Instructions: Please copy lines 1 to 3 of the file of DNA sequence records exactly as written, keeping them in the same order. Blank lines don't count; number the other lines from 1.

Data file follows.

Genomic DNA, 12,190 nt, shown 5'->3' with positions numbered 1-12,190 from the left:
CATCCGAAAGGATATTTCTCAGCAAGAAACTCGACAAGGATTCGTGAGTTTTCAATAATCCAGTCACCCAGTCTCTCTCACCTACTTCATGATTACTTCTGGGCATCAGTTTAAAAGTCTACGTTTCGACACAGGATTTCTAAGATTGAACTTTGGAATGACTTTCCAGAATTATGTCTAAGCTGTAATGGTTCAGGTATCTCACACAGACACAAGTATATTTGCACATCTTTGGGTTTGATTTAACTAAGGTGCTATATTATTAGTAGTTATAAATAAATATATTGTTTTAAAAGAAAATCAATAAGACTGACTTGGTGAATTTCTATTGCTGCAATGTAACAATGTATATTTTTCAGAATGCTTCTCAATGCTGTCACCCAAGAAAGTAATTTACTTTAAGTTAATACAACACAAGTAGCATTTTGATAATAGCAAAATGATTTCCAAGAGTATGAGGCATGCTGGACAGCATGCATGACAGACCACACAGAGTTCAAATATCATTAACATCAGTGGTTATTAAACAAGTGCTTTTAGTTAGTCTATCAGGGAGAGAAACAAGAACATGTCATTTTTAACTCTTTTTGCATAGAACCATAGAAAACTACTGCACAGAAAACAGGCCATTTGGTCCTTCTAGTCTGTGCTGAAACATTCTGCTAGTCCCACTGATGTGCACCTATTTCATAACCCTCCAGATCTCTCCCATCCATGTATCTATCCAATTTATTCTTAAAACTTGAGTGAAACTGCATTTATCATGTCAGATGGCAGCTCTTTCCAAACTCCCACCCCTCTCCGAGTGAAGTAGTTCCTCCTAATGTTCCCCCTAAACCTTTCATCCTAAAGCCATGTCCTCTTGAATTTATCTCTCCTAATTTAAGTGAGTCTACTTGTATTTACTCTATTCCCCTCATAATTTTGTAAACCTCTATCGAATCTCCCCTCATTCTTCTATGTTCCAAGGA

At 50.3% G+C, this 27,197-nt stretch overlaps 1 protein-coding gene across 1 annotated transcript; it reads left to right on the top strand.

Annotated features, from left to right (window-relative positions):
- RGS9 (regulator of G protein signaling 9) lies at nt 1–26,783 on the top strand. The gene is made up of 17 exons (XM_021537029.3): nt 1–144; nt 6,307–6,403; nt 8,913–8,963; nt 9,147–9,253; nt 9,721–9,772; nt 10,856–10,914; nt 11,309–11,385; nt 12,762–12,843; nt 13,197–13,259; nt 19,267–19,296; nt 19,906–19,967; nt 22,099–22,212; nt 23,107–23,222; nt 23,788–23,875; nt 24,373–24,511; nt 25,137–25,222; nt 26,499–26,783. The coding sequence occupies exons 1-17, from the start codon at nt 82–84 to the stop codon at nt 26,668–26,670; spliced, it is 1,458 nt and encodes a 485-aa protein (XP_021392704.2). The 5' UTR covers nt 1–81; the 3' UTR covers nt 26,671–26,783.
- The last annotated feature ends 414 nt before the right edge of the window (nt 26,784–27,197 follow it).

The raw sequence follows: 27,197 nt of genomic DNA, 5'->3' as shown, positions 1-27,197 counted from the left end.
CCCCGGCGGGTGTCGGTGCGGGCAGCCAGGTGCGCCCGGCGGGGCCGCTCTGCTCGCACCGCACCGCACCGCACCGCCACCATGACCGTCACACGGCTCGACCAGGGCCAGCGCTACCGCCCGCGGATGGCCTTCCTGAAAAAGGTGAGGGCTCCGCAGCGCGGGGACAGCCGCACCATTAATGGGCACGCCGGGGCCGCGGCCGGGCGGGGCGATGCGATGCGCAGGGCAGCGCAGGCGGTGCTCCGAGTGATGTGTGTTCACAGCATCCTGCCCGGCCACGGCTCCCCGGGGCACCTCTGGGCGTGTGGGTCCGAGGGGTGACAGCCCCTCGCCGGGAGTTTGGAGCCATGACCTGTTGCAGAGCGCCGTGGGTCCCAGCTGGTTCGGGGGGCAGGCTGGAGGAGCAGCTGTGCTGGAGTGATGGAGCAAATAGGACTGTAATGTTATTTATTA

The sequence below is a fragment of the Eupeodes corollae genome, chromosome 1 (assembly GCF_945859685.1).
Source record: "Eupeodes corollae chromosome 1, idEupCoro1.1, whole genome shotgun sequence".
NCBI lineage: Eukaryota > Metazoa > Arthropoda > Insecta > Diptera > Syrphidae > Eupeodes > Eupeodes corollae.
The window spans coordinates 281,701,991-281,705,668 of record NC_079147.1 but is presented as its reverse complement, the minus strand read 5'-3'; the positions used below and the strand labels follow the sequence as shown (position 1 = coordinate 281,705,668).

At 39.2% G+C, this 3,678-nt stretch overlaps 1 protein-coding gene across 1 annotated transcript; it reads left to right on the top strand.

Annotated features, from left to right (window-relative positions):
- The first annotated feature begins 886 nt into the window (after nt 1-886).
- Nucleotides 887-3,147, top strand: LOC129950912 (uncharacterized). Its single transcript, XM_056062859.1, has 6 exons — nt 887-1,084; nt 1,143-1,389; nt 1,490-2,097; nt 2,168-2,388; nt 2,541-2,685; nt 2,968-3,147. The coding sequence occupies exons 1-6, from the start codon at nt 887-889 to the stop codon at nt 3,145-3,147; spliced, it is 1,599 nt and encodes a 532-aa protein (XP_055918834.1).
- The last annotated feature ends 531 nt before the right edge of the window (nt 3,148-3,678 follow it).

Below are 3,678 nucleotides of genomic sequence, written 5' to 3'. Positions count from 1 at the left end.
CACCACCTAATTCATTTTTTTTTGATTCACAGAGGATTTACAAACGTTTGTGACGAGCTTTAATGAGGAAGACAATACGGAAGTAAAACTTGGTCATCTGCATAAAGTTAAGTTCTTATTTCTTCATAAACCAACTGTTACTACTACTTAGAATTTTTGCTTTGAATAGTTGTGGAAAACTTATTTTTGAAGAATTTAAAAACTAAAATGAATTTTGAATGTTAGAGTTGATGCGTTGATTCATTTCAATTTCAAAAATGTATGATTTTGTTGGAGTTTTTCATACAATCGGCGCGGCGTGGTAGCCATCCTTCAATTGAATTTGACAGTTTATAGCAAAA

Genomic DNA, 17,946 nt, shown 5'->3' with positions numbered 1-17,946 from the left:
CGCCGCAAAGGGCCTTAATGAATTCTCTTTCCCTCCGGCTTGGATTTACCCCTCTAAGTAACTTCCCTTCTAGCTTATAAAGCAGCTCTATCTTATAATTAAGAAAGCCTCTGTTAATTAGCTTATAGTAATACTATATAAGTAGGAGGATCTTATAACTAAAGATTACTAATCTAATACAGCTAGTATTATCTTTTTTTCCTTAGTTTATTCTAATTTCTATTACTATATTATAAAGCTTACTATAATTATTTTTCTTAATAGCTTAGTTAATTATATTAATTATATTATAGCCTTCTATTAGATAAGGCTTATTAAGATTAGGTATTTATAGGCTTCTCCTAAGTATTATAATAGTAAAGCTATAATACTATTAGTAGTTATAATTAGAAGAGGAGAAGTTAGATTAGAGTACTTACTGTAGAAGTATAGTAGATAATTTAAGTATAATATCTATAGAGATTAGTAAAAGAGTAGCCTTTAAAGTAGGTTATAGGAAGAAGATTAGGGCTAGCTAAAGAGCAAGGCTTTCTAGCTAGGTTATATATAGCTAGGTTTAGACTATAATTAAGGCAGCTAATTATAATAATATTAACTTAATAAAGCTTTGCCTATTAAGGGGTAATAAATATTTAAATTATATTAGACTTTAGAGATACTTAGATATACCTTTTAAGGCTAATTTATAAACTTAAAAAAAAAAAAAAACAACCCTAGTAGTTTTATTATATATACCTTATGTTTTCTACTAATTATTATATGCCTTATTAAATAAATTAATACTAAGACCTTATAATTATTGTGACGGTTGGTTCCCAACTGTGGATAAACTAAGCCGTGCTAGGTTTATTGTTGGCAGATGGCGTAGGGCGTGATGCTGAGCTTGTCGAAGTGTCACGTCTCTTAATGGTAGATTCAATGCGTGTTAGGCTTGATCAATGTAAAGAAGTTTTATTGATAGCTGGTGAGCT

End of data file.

Genomic DNA, 12,190 nt, shown 5'->3' with positions numbered 1-12,190 from the left:
CATCCGAAAGGATATTTCTCAGCAAGAAACTCGACAAGGATTCGTGAGTTTTCAATAATCCAGTCACCCAGTCTCTCTCACCTACTTCATGATTACTTCTGGGCATCAGTTTAAAAGTCTACGTTTCGACACAGGATTTCTAAGATTGAACTTTGGAATGACTTTCCAGAATTATGTCTAAGCTGTAATGGTTCAGGTATCTCACACAGACACAAGTATATTTGCACATCTTTGGGTTTGATTTAACTAAGGTGCTATATTATTAGTAGTTATAAATAAATATATTGTTTTAAAAGAAAATCAATAAGACTGACTTGGTGAATTTCTATTGCTGCAATGTAACAATGTATATTTTTCAGAATGCTTCTCAATGCTGTCACCCAAGAAAGTAATTTACTTTAAGTTAATACAACACAAGTAGCATTTTGATAATAGCAAAATGATTTCCAAGAGTATGAGGCATGCTGGACAGCATGCATGACAGACCACACAGAGTTCAAATATCATTAACATCAGTGGTTATTAAACAAGTGCTTTTAGTTAGTCTATCAGGGAGAGAAACAAGAACATGTCATTTTTAACTCTTTTTGCATAGAACCATAGAAAACTACTGCACAGAAAACAGGCCATTTGGTCCTTCTAGTCTGTGCTGAAACATTCTGCTAGTCCCACTGATGTGCACCTATTTCATAACCCTCCAGATCTCTCCCATCCATGTATCTATCCAATTTATTCTTAAAACTTGAGTGAAACTGCATTTATCATGTCAGATGGCAGCTCTTTCCAAACTCCCACCCCTCTCCGAGTGAAGTAGTTCCTCCTAATGTTCCCCCTAAACCTTTCATCCTAAAGCCATGTCCTCTTGAATTTATCTCTCCTAATTTAAGTGAGTCTACTTGTATTTACTCTATTCCCCTCATAATTTTGTAAACCTCTATCGAATCTCCCCTCATTCTTCTATGTTCCAAGGA

At 50.3% G+C, this 27,197-nt stretch overlaps 1 protein-coding gene across 1 annotated transcript; it reads left to right on the top strand.